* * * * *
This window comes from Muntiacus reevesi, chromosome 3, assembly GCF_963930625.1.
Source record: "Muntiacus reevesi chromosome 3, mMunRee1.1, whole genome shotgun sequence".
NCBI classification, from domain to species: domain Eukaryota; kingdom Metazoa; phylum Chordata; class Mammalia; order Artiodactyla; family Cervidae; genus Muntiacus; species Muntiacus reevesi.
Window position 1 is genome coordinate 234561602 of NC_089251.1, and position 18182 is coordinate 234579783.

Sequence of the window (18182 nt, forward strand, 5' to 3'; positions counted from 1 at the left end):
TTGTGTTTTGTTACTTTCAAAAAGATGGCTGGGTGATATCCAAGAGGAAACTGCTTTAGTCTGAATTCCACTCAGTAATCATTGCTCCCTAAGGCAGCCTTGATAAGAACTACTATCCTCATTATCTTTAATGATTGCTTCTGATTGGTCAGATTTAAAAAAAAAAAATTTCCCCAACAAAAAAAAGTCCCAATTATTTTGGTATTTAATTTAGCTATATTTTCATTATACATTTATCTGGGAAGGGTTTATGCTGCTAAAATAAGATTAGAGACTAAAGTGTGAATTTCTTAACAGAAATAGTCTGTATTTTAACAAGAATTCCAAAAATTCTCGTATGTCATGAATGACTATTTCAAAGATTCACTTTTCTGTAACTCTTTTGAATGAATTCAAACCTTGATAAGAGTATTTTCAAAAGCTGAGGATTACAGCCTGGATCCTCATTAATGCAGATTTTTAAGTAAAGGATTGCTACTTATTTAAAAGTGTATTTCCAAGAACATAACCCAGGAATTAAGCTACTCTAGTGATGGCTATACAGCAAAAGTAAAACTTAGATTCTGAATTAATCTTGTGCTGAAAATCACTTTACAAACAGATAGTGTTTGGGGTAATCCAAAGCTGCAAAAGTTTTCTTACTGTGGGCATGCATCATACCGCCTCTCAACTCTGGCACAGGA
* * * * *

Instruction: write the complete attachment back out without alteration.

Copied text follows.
This window comes from Muntiacus reevesi, chromosome 3, assembly GCF_963930625.1.
Source record: "Muntiacus reevesi chromosome 3, mMunRee1.1, whole genome shotgun sequence".
NCBI classification, from domain to species: domain Eukaryota; kingdom Metazoa; phylum Chordata; class Mammalia; order Artiodactyla; family Cervidae; genus Muntiacus; species Muntiacus reevesi.
Window position 1 is genome coordinate 234561602 of NC_089251.1, and position 18182 is coordinate 234579783.

Sequence of the window (18182 nt, forward strand, 5' to 3'; positions counted from 1 at the left end):
TTGTGTTTTGTTACTTTCAAAAAGATGGCTGGGTGATATCCAAGAGGAAACTGCTTTAGTCTGAATTCCACTCAGTAATCATTGCTCCCTAAGGCAGCCTTGATAAGAACTACTATCCTCATTATCTTTAATGATTGCTTCTGATTGGTCAGATTTAAAAAAAAAAAATTTCCCCAACAAAAAAAAGTCCCAATTATTTTGGTATTTAATTTAGCTATATTTTCATTATACATTTATCTGGGAAGGGTTTATGCTGCTAAAATAAGATTAGAGACTAAAGTGTGAATTTCTTAACAGAAATAGTCTGTATTTTAACAAGAATTCCAAAAATTCTCGTATGTCATGAATGACTATTTCAAAGATTCACTTTTCTGTAACTCTTTTGAATGAATTCAAACCTTGATAAGAGTATTTTCAAAAGCTGAGGATTACAGCCTGGATCCTCATTAATGCAGATTTTTAAGTAAAGGATTGCTACTTATTTAAAAGTGTATTTCCAAGAACATAACCCAGGAATTAAGCTACTCTAGTGATGGCTATACAGCAAAAGTAAAACTTAGATTCTGAATTAATCTTGTGCTGAAAATCACTTTACAAACAGATAGTGTTTGGGGTAATCCAAAGCTGCAAAAGTTTTCTTACTGTGGGCATGCATCATACCGCCTCTCAACTCTGGCACAGGA